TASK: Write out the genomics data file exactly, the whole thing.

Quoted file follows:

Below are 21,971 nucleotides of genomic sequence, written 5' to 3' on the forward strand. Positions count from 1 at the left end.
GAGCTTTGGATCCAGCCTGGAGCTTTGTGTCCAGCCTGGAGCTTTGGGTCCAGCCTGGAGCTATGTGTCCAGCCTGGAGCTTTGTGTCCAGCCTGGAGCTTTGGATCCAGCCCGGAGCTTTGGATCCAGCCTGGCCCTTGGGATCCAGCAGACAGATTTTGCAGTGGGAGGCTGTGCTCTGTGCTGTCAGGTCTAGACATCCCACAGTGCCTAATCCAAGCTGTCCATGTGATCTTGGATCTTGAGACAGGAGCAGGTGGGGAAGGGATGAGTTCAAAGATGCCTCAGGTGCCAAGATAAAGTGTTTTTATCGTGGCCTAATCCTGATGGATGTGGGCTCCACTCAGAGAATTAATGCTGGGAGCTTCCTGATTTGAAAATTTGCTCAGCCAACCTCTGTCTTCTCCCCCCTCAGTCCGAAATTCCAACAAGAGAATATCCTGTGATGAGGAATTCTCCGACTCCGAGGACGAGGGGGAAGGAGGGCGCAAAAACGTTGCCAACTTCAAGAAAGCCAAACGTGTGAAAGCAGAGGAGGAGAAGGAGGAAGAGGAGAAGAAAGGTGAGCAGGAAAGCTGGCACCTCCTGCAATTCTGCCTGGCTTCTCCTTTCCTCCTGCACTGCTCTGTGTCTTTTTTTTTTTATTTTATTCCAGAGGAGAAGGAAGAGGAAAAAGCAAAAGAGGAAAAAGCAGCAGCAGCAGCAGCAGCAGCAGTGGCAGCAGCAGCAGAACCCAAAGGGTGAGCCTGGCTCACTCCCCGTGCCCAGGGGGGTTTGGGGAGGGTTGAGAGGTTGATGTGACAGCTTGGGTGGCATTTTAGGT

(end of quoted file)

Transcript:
Below are 21,971 nucleotides of genomic sequence, written 5' to 3' on the forward strand. Positions count from 1 at the left end.
GAGCTTTGGATCCAGCCTGGAGCTTTGTGTCCAGCCTGGAGCTTTGGGTCCAGCCTGGAGCTATGTGTCCAGCCTGGAGCTTTGTGTCCAGCCTGGAGCTTTGGATCCAGCCCGGAGCTTTGGATCCAGCCTGGCCCTTGGGATCCAGCAGACAGATTTTGCAGTGGGAGGCTGTGCTCTGTGCTGTCAGGTCTAGACATCCCACAGTGCCTAATCCAAGCTGTCCATGTGATCTTGGATCTTGAGACAGGAGCAGGTGGGGAAGGGATGAGTTCAAAGATGCCTCAGGTGCCAAGATAAAGTGTTTTTATCGTGGCCTAATCCTGATGGATGTGGGCTCCACTCAGAGAATTAATGCTGGGAGCTTCCTGATTTGAAAATTTGCTCAGCCAACCTCTGTCTTCTCCCCCCTCAGTCCGAAATTCCAACAAGAGAATATCCTGTGATGAGGAATTCTCCGACTCCGAGGACGAGGGGGAAGGAGGGCGCAAAAACGTTGCCAACTTCAAGAAAGCCAAACGTGTGAAAGCAGAGGAGGAGAAGGAGGAAGAGGAGAAGAAAGGTGAGCAGGAAAGCTGGCACCTCCTGCAATTCTGCCTGGCTTCTCCTTTCCTCCTGCACTGCTCTGTGTCTTTTTTTTTTTATTTTATTCCAGAGGAGAAGGAAGAGGAAAAAGCAAAAGAGGAAAAAGCAGCAGCAGCAGCAGCAGCAGCAGTGGCAGCAGCAGCAGAACCCAAAGGGTGAGCCTGGCTCACTCCCCGTGCCCAGGGGGGTTTGGGGAGGGTTGAGAGGTTGATGTGACAGCTTGGGTGGCATTTTAGGT